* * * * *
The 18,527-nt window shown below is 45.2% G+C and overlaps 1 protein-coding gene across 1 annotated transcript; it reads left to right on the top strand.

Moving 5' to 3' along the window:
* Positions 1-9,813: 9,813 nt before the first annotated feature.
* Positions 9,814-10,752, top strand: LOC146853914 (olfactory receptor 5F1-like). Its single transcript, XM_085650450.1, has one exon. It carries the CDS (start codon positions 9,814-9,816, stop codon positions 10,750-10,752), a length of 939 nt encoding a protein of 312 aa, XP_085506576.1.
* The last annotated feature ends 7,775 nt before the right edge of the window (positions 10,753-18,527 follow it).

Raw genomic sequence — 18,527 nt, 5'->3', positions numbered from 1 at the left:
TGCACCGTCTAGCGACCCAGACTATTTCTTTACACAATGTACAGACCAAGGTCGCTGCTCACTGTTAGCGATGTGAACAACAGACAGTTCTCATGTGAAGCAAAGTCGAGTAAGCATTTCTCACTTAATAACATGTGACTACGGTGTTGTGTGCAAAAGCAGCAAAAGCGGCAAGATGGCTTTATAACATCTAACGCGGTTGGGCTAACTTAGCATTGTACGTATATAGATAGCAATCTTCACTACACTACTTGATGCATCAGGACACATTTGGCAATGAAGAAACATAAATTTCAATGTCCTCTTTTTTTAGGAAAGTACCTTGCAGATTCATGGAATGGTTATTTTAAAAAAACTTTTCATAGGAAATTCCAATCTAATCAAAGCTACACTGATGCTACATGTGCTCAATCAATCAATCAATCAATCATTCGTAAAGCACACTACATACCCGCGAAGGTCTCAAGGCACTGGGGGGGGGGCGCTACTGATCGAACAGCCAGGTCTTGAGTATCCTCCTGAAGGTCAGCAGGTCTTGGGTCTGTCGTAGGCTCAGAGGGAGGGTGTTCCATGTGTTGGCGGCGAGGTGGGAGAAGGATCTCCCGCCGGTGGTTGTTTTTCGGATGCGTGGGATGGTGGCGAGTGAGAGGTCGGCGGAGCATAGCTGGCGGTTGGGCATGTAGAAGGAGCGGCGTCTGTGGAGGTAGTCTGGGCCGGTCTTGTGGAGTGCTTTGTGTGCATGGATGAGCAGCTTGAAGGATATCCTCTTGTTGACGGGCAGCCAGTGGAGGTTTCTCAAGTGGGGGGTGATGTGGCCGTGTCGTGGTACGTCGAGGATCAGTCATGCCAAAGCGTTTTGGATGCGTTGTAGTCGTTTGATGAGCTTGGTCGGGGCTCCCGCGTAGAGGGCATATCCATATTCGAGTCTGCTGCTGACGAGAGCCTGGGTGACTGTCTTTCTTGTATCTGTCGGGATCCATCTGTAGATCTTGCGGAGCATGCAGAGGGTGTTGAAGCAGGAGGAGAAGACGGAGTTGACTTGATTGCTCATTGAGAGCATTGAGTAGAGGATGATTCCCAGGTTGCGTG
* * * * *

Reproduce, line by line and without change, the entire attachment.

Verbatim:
The 18,527-nt window shown below is 45.2% G+C and overlaps 1 protein-coding gene across 1 annotated transcript; it reads left to right on the top strand.

Moving 5' to 3' along the window:
* Positions 1-9,813: 9,813 nt before the first annotated feature.
* Positions 9,814-10,752, top strand: LOC146853914 (olfactory receptor 5F1-like). Its single transcript, XM_085650450.1, has one exon. It carries the CDS (start codon positions 9,814-9,816, stop codon positions 10,750-10,752), a length of 939 nt encoding a protein of 312 aa, XP_085506576.1.
* The last annotated feature ends 7,775 nt before the right edge of the window (positions 10,753-18,527 follow it).

Raw genomic sequence — 18,527 nt, 5'->3', positions numbered from 1 at the left:
TGCACCGTCTAGCGACCCAGACTATTTCTTTACACAATGTACAGACCAAGGTCGCTGCTCACTGTTAGCGATGTGAACAACAGACAGTTCTCATGTGAAGCAAAGTCGAGTAAGCATTTCTCACTTAATAACATGTGACTACGGTGTTGTGTGCAAAAGCAGCAAAAGCGGCAAGATGGCTTTATAACATCTAACGCGGTTGGGCTAACTTAGCATTGTACGTATATAGATAGCAATCTTCACTACACTACTTGATGCATCAGGACACATTTGGCAATGAAGAAACATAAATTTCAATGTCCTCTTTTTTTAGGAAAGTACCTTGCAGATTCATGGAATGGTTATTTTAAAAAAACTTTTCATAGGAAATTCCAATCTAATCAAAGCTACACTGATGCTACATGTGCTCAATCAATCAATCAATCAATCATTCGTAAAGCACACTACATACCCGCGAAGGTCTCAAGGCACTGGGGGGGGGGCGCTACTGATCGAACAGCCAGGTCTTGAGTATCCTCCTGAAGGTCAGCAGGTCTTGGGTCTGTCGTAGGCTCAGAGGGAGGGTGTTCCATGTGTTGGCGGCGAGGTGGGAGAAGGATCTCCCGCCGGTGGTTGTTTTTCGGATGCGTGGGATGGTGGCGAGTGAGAGGTCGGCGGAGCATAGCTGGCGGTTGGGCATGTAGAAGGAGCGGCGTCTGTGGAGGTAGTCTGGGCCGGTCTTGTGGAGTGCTTTGTGTGCATGGATGAGCAGCTTGAAGGATATCCTCTTGTTGACGGGCAGCCAGTGGAGGTTTCTCAAGTGGGGGGTGATGTGGCCGTGTCGTGGTACGTCGAGGATCAGTCATGCCAAAGCGTTTTGGATGCGTTGTAGTCGTTTGATGAGCTTGGTCGGGGCTCCCGCGTAGAGGGCATATCCATATTCGAGTCTGCTGCTGACGAGAGCCTGGGTGACTGTCTTTCTTGTATCTGTCGGGATCCATCTGTAGATCTTGCGGAGCATGCAGAGGGTGTTGAAGCAGGAGGAGAAGACGGAGTTGACTTGATTGCTCATTGAGAGCATTGAGTAGAGGATGATTCCCAGGTTGCGTG